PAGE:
They may or may not have been readers but they are encouraging children to read; converting them into readers, one at a time. To build up a library is like creating a life and their voices reflected their commitment towards their cause. Calling them library owners wouldn’t do justice to them. They curate books for their readers and make reading lists based on their interests. COVID and the pandemic tested their mettle but they went online and are back on track. I posed them all a question— how do they make an online library an interactive experience for children? All of them are passionate story tellers and the pandemic only meant moving their live story telling sessions and the interaction to zoom sessions, YouTube and video calls. Here’s a little on all of them;
Amanpreet Kaur, its founder, has always been attracted to libraries. When she moved to Jaipur, she felt a little lost especially for her kids’ needs. Fascinated with the world of children’s books she tested waters in 2018 with weekend events and Pop ups. She enrolled for a 2-day course in storytelling at Bengaluru to provide wholesome experience to the children and encourage them to read, write and express. She also attempts to connect authors with readers through a series of YouTube videos. Based out of Jaipur, they offer doorstep delivery to subscribers in the age group of 2.5-13-year-olds, in Rajasthan and Punjab.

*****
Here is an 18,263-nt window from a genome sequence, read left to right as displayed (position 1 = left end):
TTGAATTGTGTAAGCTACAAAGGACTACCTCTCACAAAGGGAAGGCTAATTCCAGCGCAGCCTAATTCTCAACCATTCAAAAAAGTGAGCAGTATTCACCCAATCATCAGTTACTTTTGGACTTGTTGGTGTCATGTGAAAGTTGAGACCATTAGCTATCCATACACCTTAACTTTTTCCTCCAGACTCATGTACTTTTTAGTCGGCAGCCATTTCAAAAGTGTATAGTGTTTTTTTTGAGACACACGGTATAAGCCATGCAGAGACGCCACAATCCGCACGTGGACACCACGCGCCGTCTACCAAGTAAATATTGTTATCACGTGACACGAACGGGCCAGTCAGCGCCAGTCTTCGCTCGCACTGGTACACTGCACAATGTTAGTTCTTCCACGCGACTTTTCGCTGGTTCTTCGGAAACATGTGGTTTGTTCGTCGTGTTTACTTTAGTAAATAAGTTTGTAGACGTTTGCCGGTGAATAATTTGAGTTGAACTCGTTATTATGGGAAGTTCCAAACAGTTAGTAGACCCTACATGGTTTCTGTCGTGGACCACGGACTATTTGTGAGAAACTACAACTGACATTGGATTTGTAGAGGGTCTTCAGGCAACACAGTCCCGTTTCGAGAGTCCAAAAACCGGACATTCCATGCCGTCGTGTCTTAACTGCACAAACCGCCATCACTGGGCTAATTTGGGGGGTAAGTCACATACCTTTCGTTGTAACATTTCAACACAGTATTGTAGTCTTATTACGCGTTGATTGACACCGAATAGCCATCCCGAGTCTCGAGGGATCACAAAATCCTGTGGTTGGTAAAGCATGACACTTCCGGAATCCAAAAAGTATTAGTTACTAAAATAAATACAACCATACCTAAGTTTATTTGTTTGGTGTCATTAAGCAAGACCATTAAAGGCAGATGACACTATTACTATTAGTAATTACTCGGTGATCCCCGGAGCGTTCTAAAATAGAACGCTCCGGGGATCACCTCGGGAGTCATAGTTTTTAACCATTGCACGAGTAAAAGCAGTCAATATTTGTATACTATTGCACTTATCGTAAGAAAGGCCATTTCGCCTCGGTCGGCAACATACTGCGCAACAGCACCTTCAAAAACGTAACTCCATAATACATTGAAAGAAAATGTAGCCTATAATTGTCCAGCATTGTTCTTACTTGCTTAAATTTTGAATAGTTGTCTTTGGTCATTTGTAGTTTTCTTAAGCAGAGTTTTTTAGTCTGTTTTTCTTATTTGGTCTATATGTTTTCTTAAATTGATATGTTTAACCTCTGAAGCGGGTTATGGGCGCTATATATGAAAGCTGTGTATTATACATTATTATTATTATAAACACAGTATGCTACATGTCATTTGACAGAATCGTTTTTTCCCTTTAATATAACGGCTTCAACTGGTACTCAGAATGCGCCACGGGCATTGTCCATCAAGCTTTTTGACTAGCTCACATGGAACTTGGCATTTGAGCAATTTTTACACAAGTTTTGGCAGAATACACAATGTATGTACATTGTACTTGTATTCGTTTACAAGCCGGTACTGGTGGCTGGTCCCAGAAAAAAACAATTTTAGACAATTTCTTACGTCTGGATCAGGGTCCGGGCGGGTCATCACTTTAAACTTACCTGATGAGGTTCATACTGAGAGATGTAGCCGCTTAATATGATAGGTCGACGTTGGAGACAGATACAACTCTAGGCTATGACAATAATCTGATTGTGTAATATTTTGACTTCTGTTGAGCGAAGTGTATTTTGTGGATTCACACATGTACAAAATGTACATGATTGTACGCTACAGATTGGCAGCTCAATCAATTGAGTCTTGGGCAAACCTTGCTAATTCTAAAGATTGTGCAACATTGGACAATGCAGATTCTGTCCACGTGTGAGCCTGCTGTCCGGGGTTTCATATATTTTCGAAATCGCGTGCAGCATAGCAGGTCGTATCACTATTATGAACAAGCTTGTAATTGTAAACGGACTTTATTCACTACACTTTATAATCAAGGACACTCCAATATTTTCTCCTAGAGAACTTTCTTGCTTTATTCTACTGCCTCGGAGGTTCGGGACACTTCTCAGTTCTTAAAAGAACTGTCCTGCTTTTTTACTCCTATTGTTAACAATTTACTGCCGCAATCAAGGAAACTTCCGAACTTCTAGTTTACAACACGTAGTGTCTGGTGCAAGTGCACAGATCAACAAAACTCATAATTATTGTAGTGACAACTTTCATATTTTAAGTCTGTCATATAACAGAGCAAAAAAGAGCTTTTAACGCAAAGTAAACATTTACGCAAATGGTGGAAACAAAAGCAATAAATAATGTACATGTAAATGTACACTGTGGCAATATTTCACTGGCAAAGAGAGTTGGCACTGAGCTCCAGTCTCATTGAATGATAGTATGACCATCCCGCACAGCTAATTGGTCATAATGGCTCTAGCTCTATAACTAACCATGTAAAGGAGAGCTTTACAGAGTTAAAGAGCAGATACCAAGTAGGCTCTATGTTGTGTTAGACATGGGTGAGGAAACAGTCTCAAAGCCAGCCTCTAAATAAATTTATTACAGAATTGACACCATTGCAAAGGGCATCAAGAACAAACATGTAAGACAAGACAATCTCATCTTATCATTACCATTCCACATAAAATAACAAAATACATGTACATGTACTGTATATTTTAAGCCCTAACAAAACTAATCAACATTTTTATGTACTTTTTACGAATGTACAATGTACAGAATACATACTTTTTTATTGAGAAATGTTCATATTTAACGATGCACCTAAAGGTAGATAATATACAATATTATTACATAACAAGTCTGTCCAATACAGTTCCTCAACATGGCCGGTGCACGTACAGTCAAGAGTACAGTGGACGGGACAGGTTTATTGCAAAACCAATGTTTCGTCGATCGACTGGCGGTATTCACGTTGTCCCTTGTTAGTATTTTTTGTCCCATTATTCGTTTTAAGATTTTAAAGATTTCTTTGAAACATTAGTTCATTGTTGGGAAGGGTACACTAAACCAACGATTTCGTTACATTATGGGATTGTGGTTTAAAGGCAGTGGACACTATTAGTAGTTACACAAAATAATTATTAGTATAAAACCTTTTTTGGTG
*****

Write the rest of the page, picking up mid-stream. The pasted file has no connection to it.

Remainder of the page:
When Neha Jain realised that buying every book to read to her little daughter wasn’t feasible, she searched for alternatives. Disappointed but not discouraged, she started from her home in Bengaluru with her collection of 1500-2000 books. She is adding to her YA fiction collection but her youngest subscriber is a 5-month-old. In 3 years, Kahaanibox has reached 25000 books (I kid you not) and delivers to 18 states. As her community grows stronger, her daughter has picked up the precious lesson of sharing. When COVID loomed, the physical library shut but 250 more subscribers got added online. She holds video calls with them to help them build their ‘book boxes’ before shipping them out.
A passion led initiative by Anisha Bajaj, a mother of two, Kidzalaya’s vision is to partner with parents and kids in their reading journey. She discusses their reading patterns before making suggestions and fine tunes it with a monthly feedback mechanism to help them explore a variety of authors and genres. Though COVID prompted her to give up the rented place, her subscriber base has expanded and kids have upgraded their reader skills during this time. They’ve grown book by book in last 3 years from a handful to more than 15,000 books. Though based in Mumbai, they have a pan-India delivery for customized books on rent and read basis catering to the age group of 0-12 years.
Kishori Bekal, an Engineer by profession, began in 2019 with 200 books and 2 subscribers that has now grown to almost 700 books and 50 subscribers. Running it from her home in Bengaluru, the library caters to the age group 0-10 years. She insists on reading every book before it finds place on the shelf. She believes in making books affordable and accessible and says that it’s her way of contributing towards a better society.